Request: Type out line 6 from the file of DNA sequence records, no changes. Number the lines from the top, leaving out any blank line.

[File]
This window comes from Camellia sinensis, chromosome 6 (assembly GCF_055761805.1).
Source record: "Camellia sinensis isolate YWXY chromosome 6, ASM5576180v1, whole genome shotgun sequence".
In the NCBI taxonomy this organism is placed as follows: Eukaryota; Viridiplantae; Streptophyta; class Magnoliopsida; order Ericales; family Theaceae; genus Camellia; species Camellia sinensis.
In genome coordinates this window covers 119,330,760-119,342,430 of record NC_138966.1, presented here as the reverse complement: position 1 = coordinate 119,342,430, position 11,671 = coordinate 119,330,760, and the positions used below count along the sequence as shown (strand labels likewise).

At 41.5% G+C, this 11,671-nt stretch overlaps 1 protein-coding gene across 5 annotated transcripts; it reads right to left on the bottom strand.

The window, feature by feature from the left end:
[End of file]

The window, feature by feature from the left end: